Cairo is the capital of Egypt. Around 20 million inhabitants live in and around the city. This makes Cairo one of the largest cities in the world. It is important not only for its own country, but for many countries in the Middle East. Many books and television programmes in Arabic come from here.
In ancient Egypt there were already very old cities. Cairo is not one of them: It was not until the Romans that a fortress was built there. Cairo proper only came into being in the early Middle Ages, in 640 AD. An Arab army leader had conquered Egypt.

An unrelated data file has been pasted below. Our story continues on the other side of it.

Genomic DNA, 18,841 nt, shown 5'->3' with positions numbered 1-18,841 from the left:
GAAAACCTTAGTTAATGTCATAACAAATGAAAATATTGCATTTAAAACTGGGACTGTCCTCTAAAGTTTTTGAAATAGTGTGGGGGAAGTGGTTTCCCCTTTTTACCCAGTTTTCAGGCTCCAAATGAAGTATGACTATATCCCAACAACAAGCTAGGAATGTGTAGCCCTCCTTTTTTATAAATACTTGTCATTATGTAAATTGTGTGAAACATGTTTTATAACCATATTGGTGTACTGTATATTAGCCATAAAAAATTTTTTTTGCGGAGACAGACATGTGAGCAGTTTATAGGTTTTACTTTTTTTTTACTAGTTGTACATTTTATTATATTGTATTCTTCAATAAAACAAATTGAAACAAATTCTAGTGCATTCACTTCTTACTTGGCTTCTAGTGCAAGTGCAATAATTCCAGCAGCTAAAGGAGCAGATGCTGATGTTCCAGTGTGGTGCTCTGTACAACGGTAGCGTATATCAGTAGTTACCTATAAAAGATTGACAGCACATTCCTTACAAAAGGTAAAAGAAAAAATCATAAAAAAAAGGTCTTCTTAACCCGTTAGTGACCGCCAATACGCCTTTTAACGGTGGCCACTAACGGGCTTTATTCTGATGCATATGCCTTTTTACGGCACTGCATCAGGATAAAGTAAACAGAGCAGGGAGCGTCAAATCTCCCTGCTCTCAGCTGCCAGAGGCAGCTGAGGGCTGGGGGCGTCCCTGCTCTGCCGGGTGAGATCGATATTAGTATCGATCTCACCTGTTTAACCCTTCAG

Around 1900 and afterwards, the city grew enormously. It is located on the Nile River, just before the Nile Delta begins. One reason for the growth was the Suez Canal. Near Cairo, it connects the Mediterranean Sea with the Indian Ocean. The city grew so fast that only poor, dirty houses and neighbourhoods were built for the new inhabitants. Even today, many inhabitants are very poor.
There are still some buildings from the Middle Ages in Cairo. One example is the Ibn Tulun Mosque in the Old City. The Egyptian Museum dates from the time when the British ruled Egypt. Nearby are also the pyramids of Giza.